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They Want To Take You Higher: The High Frame Rate 3D Promo Shoot Showcases Top PGA Talent

Posted By Andrew Mahlmann, Wednesday, May 1, 2013
Updated: Monday, May 13, 2013
PGA members, back row, left to right: Leo Vezzali, David Scott Van Woert, Gregg Katano. Front row, left to right: Steve Schklair, Michael Sarna, Salvy Maleki

With the success of The Hobbit and the launch of cinema in 48 frames per second (fps), the industry is all abuzz. What is high frame rate (HFR)? What does it mean for me as a producer? Does it take more time? Is there special equipment needed? Who works in HFR?

These questions were all answered recently during an HFR 3D promo shoot hosted by GDC Technology and RED Digital Cinema. PGA member Salvy Maleki, producer and EVP at GDC, was in need of original HFR footage to use in a promo to showcase the company’s HFR Integrated Media Block (IMB), only to find that there was no content available to license. So, she took the initiative to organize a live-action, special effects shoot, shot in HFR 3D, to really show off different frame rates, comparing 24 to 48 and 60 frames per second.

"This was a dream project to produce. It was a great opportunity to work with some of the industry’s greatest innovators in 3D and cinema technology. It made the experience even more satisfying to work with fellow PGA members. Everyone jumped on the bandwagon for the opportunity to be a part of this evolution that is taking place,” Maleki explained.

Maleki contacted Brian Henderson and Ted Schilowitz at RED Digital Cinema to partner with on the shoot, and then contacted fellow PGA member Michael Sarna, CEO of Inmotion Entertainment and a renowned action director, for his expertise in action/stunt scenes. A soundstage on the RED Studios lot in Hollywood was the location for a two-day shoot in February.

What is different about an HFR 3D shoot from any other 2D or 3D shoot? According to Sarna, when shooting action sequences on traditional film at 24fps, the shutter opens and closes 24 times a second, capturing only 12 frames per second of useable footage. When shooting at 48fps or 60fps, the camera captures two to three times as much information, thus avoiding the closure of the shutter. So in shooting at these higher frame rates, a producer or DP guarantees complete capture of the action sequence. When filming digitally, quickly panning the camera (as is often required in action sequences) commonly results in warping or bowing of the image. But the higher the frame rate, the less warping is experienced.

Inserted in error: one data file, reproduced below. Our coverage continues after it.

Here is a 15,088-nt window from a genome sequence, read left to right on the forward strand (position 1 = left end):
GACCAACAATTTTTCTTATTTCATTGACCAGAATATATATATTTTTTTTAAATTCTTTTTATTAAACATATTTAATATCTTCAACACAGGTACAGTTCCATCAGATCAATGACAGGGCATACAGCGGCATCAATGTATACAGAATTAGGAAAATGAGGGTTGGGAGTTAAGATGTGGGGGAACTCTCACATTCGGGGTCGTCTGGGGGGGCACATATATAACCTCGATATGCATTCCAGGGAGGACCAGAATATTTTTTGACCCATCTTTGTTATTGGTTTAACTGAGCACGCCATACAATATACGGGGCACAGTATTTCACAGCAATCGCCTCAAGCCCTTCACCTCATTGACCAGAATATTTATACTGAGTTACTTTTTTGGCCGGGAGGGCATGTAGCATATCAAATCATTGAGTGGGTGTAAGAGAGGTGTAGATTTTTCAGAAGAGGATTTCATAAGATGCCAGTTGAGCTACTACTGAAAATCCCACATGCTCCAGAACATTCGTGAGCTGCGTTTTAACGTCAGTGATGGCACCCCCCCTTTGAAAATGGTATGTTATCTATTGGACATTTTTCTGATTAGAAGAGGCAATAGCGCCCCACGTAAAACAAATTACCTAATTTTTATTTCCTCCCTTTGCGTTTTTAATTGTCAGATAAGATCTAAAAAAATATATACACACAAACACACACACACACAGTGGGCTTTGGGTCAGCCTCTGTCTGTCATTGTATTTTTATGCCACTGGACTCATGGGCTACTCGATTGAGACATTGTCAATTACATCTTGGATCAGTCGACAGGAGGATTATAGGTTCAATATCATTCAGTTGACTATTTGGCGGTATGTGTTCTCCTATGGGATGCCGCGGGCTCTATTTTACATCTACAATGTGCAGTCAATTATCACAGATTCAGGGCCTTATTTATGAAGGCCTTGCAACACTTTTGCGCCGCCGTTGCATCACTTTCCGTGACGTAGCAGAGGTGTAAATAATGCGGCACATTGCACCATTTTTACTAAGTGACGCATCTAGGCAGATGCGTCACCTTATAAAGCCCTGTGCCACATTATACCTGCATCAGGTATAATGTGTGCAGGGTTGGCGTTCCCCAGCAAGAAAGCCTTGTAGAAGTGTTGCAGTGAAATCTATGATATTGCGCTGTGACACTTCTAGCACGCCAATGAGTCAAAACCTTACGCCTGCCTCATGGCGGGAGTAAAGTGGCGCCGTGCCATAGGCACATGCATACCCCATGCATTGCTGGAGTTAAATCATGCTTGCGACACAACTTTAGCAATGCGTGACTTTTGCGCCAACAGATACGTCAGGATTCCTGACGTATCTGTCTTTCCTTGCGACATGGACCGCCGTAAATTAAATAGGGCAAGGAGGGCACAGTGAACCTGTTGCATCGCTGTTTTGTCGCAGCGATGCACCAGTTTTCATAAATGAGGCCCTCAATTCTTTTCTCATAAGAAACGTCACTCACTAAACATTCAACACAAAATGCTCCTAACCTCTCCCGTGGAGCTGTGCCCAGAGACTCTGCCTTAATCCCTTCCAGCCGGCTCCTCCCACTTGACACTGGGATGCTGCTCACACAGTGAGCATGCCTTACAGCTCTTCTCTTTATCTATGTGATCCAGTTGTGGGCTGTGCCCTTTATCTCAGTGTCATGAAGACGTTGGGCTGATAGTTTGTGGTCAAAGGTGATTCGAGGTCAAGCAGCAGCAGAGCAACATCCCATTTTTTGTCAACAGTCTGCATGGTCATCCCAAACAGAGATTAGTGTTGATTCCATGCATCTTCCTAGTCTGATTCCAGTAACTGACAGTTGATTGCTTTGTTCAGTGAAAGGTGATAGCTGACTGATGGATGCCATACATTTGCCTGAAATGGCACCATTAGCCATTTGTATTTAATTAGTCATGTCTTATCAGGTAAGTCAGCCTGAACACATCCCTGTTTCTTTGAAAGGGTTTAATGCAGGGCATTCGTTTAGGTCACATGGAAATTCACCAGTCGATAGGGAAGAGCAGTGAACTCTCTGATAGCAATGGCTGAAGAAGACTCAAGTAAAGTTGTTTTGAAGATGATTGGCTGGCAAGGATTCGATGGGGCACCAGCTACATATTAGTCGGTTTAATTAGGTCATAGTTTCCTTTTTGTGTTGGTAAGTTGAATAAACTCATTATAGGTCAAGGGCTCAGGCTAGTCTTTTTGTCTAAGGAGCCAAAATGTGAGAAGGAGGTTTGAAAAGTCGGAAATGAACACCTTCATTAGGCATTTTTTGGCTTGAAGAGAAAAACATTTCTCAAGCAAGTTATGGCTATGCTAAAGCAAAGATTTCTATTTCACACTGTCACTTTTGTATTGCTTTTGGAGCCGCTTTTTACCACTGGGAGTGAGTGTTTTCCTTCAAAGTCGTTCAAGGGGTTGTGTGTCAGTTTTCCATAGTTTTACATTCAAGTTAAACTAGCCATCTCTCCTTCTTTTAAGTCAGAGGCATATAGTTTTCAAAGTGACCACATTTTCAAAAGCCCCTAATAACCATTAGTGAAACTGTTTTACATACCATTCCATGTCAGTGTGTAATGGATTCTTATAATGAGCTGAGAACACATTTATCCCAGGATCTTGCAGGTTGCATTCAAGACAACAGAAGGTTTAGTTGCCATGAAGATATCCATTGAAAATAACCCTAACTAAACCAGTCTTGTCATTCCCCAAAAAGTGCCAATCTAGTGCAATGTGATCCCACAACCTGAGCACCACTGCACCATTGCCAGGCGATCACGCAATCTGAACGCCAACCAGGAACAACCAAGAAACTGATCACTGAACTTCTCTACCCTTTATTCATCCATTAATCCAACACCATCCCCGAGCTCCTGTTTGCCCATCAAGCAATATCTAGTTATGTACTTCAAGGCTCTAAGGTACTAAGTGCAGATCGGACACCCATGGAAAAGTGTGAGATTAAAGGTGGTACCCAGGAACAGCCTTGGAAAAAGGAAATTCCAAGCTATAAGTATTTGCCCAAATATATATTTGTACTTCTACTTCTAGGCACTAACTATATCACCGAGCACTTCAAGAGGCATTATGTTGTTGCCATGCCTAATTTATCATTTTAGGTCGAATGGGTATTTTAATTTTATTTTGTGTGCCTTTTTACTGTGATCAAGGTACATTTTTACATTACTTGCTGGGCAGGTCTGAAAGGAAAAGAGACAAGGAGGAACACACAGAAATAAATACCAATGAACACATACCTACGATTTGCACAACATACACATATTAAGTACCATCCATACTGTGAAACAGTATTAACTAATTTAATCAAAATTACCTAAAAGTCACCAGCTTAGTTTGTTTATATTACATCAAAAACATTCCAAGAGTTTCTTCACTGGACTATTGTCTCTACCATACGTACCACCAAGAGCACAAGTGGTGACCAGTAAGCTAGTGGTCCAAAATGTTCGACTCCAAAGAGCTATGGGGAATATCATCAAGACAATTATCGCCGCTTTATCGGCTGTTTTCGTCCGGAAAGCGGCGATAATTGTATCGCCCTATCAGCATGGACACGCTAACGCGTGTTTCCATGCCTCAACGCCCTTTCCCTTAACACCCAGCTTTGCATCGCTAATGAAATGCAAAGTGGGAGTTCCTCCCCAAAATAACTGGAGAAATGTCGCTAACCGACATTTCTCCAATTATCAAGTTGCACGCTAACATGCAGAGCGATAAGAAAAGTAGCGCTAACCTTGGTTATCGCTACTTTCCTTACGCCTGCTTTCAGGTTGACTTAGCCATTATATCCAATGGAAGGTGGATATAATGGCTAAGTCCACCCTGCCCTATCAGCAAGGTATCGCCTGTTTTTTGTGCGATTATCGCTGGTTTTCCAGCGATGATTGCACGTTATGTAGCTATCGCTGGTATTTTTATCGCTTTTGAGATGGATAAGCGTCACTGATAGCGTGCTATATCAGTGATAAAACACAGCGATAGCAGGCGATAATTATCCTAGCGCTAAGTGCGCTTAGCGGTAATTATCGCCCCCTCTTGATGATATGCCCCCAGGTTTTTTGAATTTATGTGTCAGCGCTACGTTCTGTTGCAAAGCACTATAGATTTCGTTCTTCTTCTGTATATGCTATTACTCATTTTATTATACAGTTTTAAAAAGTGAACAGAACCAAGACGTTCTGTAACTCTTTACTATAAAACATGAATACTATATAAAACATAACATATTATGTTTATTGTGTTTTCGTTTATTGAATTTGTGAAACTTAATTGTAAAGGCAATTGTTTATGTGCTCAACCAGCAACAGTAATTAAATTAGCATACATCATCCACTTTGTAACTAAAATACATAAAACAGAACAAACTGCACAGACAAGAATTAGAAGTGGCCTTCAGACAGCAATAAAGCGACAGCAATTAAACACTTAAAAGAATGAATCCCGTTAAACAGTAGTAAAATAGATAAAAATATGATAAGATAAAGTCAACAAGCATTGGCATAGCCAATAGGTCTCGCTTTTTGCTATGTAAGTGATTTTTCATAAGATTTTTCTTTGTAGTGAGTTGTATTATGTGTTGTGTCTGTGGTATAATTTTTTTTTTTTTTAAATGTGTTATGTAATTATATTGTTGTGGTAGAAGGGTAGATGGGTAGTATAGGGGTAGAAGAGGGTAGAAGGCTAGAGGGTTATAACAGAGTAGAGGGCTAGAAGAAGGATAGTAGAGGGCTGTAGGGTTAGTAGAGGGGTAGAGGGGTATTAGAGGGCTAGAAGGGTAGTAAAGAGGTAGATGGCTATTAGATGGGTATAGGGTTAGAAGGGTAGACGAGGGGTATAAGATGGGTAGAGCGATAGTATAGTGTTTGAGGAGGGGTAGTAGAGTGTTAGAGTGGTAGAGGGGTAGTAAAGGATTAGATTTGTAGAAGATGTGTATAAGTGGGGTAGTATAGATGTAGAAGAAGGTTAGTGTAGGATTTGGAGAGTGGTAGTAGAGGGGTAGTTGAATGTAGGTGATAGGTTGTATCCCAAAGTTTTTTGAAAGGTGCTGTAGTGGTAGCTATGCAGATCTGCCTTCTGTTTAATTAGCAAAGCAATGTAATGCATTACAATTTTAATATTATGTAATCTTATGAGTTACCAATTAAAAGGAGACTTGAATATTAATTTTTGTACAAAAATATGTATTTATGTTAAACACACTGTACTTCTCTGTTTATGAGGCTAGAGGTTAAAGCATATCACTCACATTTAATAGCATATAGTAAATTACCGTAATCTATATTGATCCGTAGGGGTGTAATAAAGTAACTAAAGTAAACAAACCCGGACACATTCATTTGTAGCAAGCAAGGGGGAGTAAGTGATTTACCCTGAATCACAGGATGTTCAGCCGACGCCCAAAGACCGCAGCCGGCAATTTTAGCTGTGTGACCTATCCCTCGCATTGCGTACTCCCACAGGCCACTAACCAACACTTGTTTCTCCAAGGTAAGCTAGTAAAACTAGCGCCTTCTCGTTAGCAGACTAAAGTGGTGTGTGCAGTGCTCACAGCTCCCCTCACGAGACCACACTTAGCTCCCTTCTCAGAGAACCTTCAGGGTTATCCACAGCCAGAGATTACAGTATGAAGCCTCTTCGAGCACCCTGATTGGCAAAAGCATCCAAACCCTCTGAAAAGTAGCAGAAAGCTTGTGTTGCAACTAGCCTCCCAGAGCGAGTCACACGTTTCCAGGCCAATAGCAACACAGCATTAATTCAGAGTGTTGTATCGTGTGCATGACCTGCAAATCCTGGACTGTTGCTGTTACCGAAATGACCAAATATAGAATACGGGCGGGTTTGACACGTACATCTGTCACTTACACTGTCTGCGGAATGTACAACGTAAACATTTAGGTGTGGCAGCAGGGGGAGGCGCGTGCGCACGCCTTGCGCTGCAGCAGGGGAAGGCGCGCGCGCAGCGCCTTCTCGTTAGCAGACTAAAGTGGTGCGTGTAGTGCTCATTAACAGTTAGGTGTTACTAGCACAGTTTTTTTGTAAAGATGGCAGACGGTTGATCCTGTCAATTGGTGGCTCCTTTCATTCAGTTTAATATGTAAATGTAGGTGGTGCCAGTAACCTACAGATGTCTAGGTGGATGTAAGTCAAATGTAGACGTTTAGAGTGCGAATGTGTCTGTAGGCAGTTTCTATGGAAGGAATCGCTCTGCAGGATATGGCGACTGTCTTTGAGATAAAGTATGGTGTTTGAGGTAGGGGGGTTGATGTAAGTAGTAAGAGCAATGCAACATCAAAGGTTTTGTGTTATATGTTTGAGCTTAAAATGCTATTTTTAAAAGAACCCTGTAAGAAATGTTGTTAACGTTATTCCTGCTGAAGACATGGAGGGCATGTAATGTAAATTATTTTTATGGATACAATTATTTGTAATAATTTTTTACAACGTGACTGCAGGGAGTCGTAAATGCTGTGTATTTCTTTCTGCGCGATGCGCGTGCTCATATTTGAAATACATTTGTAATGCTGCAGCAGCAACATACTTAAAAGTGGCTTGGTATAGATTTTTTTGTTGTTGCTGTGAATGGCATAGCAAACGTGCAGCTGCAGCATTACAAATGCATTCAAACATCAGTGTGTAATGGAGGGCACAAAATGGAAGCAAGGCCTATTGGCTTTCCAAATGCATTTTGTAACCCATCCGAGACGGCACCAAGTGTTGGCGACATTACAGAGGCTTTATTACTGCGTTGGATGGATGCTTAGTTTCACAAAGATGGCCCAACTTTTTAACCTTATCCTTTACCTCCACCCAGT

Ted Schilowitz of RED Digital Cinema commented about the ambitious nature of the shoot and the ease of how it all went during the production days.

Stunt action sequence: Camera underneath performer pulled out and replaced by mats before fall."We shot with three 3ality TS5 rigs,” he reports, "with Angenieux zooms, one on a jib, one on a dolly and one floating on various high hats and sticks to get as much coverage as possible. We executed the shoot at a base frame rate of both 48fps and 60fps, and within those project rates shot high speed, up to 120fps. We did a lot of experimentation and learning on the set thanks to an amazing crew of experienced EPIC shooters and on-set techs that were all there to learn with us. We walked away with vast amount of footage to learn from and view on the big screen in both 3D and 4k at 48fps, 60fps and an extraction to 24fps. "The thing that was most telling,” he continues, "was that a shoot like this took no longer to execute than doing a shoot of the same sophistication with 2D cameras shooting at the normal 24fps. We never waited on camera setup any longer than working in 2D, and we had some very big stunts that could only be executed once or twice, so we had to be ready to get all the coverage we wanted at all these various frame rates. We were able to invite the crew to view the fruits of their labor right after shooting, and instantly screened the big fire gag stunt, some high falls and gunfights on a giant screen directly from the EPIC 5k files, in the nearby 4k theater.”